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Apple to offer 24-bit files? One thing to consider

Ralph Graves is one of Crutchfield's blog editors, and part of the company's social media team. He writes about home audio/video gear, specializing in Apple-related and wireless technologies. Ralph holds a master's degree in music composition, and his works have been released on various labels. He's served as product manager for an independent classical and world music label, produced several recordings, and worked extensively in public broadcasting. Since 1984 he's hosted a weekly classical music program on WTJU, and is also active as a blogger and podcaster.

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CNN recently reported that Apple may soon start offering high-resolution 24-bit recordings through the iTunes® music store. While a lot of sites have posted opinions both pro and con about this possible upgrade, there's an important point (we think) that's been missed. And it concerns what happens when a 24-bit file meets a 16-bit processor.

It's out of spec!

Some critics claim that whatever improvements in sound quality would be gained from the proposed upgrade would be moot.  Many computers — as well as current iPods®, and iPhones® — can only handle a maximum bit depth of 16 bits. So audiophile recordings down-converted from 24 bits by the playback device would lose much of the music's detail in the process (when you drop from 16.7 million bits to 65,000 bits, something's gotta go). In essence, critics say, you'd be back to where you started from with the 16-bit audio files currently offered by iTunes.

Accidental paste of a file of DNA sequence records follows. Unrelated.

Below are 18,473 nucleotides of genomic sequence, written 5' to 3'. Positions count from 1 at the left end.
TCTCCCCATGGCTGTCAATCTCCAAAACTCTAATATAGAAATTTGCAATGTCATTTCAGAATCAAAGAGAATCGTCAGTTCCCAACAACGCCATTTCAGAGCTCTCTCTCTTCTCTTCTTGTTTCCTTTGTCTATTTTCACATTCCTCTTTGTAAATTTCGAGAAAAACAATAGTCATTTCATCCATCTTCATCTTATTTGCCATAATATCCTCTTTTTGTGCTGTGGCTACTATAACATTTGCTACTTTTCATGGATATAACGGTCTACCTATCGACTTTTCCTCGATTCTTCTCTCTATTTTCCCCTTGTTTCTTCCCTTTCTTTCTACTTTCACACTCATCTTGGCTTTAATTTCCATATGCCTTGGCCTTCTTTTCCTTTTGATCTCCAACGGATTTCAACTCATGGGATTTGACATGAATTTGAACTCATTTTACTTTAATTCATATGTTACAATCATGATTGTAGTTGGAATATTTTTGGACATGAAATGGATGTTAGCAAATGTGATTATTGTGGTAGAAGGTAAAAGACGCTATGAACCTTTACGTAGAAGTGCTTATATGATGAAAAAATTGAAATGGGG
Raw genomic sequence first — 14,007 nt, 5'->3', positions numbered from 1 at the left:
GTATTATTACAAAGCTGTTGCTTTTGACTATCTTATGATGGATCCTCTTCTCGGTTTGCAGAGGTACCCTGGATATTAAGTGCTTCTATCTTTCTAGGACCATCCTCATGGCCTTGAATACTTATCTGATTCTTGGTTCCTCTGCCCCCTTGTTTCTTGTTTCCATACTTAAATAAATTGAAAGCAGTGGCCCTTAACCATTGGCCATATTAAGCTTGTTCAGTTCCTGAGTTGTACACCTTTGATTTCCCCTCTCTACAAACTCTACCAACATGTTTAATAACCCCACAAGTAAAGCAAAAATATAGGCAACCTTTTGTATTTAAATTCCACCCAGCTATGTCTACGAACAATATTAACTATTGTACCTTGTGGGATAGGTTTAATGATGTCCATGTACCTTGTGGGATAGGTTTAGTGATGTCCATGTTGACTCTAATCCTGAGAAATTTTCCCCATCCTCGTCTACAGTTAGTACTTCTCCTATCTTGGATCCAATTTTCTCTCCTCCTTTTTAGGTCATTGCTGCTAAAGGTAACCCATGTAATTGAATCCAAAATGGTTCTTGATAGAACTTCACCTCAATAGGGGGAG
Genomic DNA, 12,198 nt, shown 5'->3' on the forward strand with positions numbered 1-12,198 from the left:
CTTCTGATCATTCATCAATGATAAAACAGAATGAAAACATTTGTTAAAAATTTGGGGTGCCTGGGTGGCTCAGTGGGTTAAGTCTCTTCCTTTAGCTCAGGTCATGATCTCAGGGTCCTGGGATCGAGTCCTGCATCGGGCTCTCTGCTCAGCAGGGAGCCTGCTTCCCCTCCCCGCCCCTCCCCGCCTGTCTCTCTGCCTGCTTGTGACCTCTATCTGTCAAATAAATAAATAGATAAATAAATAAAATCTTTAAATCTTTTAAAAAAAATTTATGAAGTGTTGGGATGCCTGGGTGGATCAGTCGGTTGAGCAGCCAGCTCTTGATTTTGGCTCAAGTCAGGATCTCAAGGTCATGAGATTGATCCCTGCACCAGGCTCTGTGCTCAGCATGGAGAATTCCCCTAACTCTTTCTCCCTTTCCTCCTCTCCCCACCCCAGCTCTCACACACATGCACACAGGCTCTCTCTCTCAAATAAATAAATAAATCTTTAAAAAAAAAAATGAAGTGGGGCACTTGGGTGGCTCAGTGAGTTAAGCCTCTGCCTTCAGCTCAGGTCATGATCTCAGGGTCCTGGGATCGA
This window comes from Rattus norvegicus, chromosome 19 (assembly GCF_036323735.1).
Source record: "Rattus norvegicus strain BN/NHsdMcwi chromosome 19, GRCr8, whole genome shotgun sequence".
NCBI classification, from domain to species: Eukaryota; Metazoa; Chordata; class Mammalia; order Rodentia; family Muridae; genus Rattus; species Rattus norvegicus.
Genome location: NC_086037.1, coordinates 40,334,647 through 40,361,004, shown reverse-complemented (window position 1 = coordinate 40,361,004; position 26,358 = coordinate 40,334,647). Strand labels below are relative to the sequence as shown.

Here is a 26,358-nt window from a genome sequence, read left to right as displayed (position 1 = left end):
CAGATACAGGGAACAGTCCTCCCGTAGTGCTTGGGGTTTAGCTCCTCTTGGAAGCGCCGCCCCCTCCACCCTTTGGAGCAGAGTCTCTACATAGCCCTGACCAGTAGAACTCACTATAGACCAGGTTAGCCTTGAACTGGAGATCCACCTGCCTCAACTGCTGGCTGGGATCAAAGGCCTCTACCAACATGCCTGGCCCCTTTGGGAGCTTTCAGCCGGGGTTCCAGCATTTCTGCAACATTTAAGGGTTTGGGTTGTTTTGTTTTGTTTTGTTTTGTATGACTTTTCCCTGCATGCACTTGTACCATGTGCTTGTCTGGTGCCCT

It's a valid point. But only if you let the device's resident DAC (digital-to-analog converter) do the processing.

There are a growing number of external DACs on the market that can address that problem. When you plug one of these into the USB port of your computer, it bypasses your PC's soundcard and processes the digital music file through its own DAC. So if you have a DAC that can handle 24-bit/96kHz processing, such as the NuForce Icon 2 desktop amp, (shown, right) then you should enjoy the full benefit of these higher quality audio files.

What about my iPod/iPhone/iPad?

From the research I've done, it's not clear yet what would happen when you synced your iPod and transferred these proposed iTunes-purchased 24-bit files over to your player.

Right now iTunes offers you the option of down-converting high-resolution files down to 128kbps in order to store more songs on your iPod. Since the iPod's built-in DAC can only handle 16-bit conversion it's possible that Apple might program iTunes to automatically down-convert purchased 24-bit tracks for transfer. If so, then the naysayers would be right.

But if iTunes allows you to transfer these song files intact, then you have some options.

There are several quality iPod/iPhone powered speaker systems and docks that bypass the player's built in DAC. With a Wadia 170iTransport, for example, you could send those stored 24-bit files to a 24-bit/96kHz DAC (either a stand-alone component, or one found in your receiver) and not lose any audio quality. The same would be true of Peachtree Audio's line of docking components (shown, left).

We don't know all the details about this proposed upgrade yet, but one thing we can be sure of. If higher-quality digital files are offered through iTunes, we'll have ways to help you enjoy them in all their audiophile glory.

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